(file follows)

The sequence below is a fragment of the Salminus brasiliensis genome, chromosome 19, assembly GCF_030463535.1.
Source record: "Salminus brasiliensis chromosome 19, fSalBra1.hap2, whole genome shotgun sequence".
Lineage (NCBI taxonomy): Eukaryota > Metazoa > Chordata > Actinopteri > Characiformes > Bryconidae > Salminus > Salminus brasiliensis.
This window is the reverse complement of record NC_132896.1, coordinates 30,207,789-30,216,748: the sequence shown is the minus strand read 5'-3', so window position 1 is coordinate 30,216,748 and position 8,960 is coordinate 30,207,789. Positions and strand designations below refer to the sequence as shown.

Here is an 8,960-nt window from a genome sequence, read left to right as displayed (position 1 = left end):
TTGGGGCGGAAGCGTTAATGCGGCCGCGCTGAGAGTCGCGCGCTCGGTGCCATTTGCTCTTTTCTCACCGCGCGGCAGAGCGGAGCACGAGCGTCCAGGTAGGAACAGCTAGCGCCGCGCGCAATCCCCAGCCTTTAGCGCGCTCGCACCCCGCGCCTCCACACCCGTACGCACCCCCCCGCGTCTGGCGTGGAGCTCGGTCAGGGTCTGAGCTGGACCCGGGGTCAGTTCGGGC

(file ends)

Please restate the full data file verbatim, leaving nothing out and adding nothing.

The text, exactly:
The sequence below is a fragment of the Salminus brasiliensis genome, chromosome 19, assembly GCF_030463535.1.
Source record: "Salminus brasiliensis chromosome 19, fSalBra1.hap2, whole genome shotgun sequence".
Lineage (NCBI taxonomy): Eukaryota > Metazoa > Chordata > Actinopteri > Characiformes > Bryconidae > Salminus > Salminus brasiliensis.
This window is the reverse complement of record NC_132896.1, coordinates 30,207,789-30,216,748: the sequence shown is the minus strand read 5'-3', so window position 1 is coordinate 30,216,748 and position 8,960 is coordinate 30,207,789. Positions and strand designations below refer to the sequence as shown.

Here is an 8,960-nt window from a genome sequence, read left to right as displayed (position 1 = left end):
TTGGGGCGGAAGCGTTAATGCGGCCGCGCTGAGAGTCGCGCGCTCGGTGCCATTTGCTCTTTTCTCACCGCGCGGCAGAGCGGAGCACGAGCGTCCAGGTAGGAACAGCTAGCGCCGCGCGCAATCCCCAGCCTTTAGCGCGCTCGCACCCCGCGCCTCCACACCCGTACGCACCCCCCCGCGTCTGGCGTGGAGCTCGGTCAGGGTCTGAGCTGGACCCGGGGTCAGTTCGGGC